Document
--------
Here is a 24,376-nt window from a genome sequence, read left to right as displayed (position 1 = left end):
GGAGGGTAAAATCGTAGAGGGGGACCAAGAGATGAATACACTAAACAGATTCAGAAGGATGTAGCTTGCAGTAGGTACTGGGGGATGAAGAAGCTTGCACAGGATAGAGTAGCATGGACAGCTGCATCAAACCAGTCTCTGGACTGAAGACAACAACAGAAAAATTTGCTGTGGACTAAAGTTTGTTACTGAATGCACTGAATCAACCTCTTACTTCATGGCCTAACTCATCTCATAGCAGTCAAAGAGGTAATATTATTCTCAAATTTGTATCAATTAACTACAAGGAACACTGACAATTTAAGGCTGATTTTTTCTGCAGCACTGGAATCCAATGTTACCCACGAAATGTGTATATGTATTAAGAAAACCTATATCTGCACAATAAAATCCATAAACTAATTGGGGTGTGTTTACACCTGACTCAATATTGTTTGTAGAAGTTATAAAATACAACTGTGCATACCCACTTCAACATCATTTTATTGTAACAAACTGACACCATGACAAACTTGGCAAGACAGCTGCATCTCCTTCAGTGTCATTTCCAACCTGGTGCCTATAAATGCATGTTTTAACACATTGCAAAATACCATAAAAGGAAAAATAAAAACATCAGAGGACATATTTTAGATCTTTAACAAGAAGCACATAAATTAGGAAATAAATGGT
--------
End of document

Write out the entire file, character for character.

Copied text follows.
Here is a 24,376-nt window from a genome sequence, read left to right as displayed (position 1 = left end):
GGAGGGTAAAATCGTAGAGGGGGACCAAGAGATGAATACACTAAACAGATTCAGAAGGATGTAGCTTGCAGTAGGTACTGGGGGATGAAGAAGCTTGCACAGGATAGAGTAGCATGGACAGCTGCATCAAACCAGTCTCTGGACTGAAGACAACAACAGAAAAATTTGCTGTGGACTAAAGTTTGTTACTGAATGCACTGAATCAACCTCTTACTTCATGGCCTAACTCATCTCATAGCAGTCAAAGAGGTAATATTATTCTCAAATTTGTATCAATTAACTACAAGGAACACTGACAATTTAAGGCTGATTTTTTCTGCAGCACTGGAATCCAATGTTACCCACGAAATGTGTATATGTATTAAGAAAACCTATATCTGCACAATAAAATCCATAAACTAATTGGGGTGTGTTTACACCTGACTCAATATTGTTTGTAGAAGTTATAAAATACAACTGTGCATACCCACTTCAACATCATTTTATTGTAACAAACTGACACCATGACAAACTTGGCAAGACAGCTGCATCTCCTTCAGTGTCATTTCCAACCTGGTGCCTATAAATGCATGTTTTAACACATTGCAAAATACCATAAAAGGAAAAATAAAAACATCAGAGGACATATTTTAGATCTTTAACAAGAAGCACATAAATTAGGAAATAAATGGT